1. In your computer’s search menu, type in Create a Restore Point.
  2. Click into the option it gives you under best results.
System Restore app
  1. Head to the System Protection tab and hit configure.
  2. Turn on system protection and choose your max usage.
  3. Click the create button and name it aptly. “Before debloat” or something similar.
Creating a System Restore point

Step 3: Check Your Windows Version.

In order to download the right version of the Windows 10 debloater tool, you need to know which version of Windows you are using. In your computer’s search menu, type in “WINVER” and a small window will pop-up. This will tell you which Windows version you are on – match it with the one on the GitHub repository.

Your Windows version

Step 4: Download the Sophia Script and Extract.

Once you’ve matched up the right Sophia Script version with your Windows 10 version, download the script!

Windows 10 Sophia Script debloater download

After it has downloaded, click on the download to “show in folder” and extract the file to your desktop by dragging it from the download window to your desktop. I have downloaded the as this works with 21H1 of Windows 10.

Downloaded Windows 10 Debloater zip package

Step 5: Download NotePad++ [Optional]

If you plan on editing the preset file with your own command functions, then you will need to download NotePad Plus Plus to open the Sophia.ps1 file. If you are planning on just using the script to debloat Windows 10 of basic features and functions, you do not need to do this step. You can find NotePad ++ download here.

Step 6: Open Sophia.ps1 Preset File to Edit [Optional]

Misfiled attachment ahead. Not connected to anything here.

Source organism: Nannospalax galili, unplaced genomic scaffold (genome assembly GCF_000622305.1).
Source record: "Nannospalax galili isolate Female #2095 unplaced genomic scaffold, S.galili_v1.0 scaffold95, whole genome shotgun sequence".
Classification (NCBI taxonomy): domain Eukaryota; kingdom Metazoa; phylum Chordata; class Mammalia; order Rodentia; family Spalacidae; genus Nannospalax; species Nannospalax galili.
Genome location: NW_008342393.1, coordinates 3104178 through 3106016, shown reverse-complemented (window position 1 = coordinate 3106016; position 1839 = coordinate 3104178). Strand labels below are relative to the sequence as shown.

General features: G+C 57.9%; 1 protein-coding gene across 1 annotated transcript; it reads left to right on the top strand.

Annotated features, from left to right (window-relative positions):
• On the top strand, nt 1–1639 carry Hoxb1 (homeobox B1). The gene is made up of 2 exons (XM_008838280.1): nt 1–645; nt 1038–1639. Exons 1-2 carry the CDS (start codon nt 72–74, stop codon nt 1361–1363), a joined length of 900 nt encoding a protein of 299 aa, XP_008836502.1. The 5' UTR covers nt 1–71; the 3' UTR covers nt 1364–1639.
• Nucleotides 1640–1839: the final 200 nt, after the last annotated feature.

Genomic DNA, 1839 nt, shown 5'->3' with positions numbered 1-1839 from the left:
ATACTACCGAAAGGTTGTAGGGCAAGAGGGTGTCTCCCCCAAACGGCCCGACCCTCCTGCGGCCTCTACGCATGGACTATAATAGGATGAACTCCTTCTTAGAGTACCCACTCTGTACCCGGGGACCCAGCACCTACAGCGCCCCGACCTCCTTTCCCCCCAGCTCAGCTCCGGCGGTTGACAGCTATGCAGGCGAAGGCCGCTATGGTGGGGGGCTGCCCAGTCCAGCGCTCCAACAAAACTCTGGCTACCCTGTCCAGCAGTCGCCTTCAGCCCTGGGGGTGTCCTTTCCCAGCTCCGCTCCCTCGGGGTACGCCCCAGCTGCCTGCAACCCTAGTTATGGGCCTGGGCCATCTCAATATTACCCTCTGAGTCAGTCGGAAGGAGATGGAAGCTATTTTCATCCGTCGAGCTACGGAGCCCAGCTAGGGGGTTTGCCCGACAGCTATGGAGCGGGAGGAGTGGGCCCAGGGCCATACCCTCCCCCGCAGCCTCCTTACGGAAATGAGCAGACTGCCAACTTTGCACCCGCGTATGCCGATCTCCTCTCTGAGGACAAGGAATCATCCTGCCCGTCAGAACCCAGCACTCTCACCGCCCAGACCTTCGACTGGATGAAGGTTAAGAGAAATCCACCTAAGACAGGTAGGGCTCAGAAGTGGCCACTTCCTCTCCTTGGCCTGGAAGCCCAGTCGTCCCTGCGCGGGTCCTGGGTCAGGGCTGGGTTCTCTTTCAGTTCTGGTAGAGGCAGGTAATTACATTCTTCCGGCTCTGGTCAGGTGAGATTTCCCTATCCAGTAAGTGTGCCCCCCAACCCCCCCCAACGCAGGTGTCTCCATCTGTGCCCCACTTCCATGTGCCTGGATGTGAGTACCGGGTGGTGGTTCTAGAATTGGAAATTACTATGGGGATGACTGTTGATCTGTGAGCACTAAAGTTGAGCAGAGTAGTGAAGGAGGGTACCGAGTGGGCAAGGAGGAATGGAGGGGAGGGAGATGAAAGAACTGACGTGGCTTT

Once you have NotePad Plus Plus downloaded, you can edit the preset file. Just right-click the file and open it with NotePad.

Warning: Editing the preset file requires advanced knowledge of using command lines and editing the PowerShell scripting language, so only do this if you are confident in either a) following scripting instructions or b) fluent in PowerShell language.

Step 7: Run PowerShell As Administrator in the Sophia Script Folder.

In your Sophia Folder is on your desktop, there will be a “File” option in the top left-hand corner. Click it and choose to open Windows PowerShell as an administrator.

Open Sophia Script with Windows PowerShell as administrator

Step 8: Set Execution Policy Using the Command Line.

If this is your first time running a script, your Windows computer isn’t going to recognize this as a valid action. So, you may get an error that warns you about running the script.

Powershell execution error

You can bypass this with an execution policy command line. In the PowerShell tab that has opened up, type in: “Set-ExecutionPolicy -ExecutionPolicy Bypass – Scope Process -Force” and hit Enter.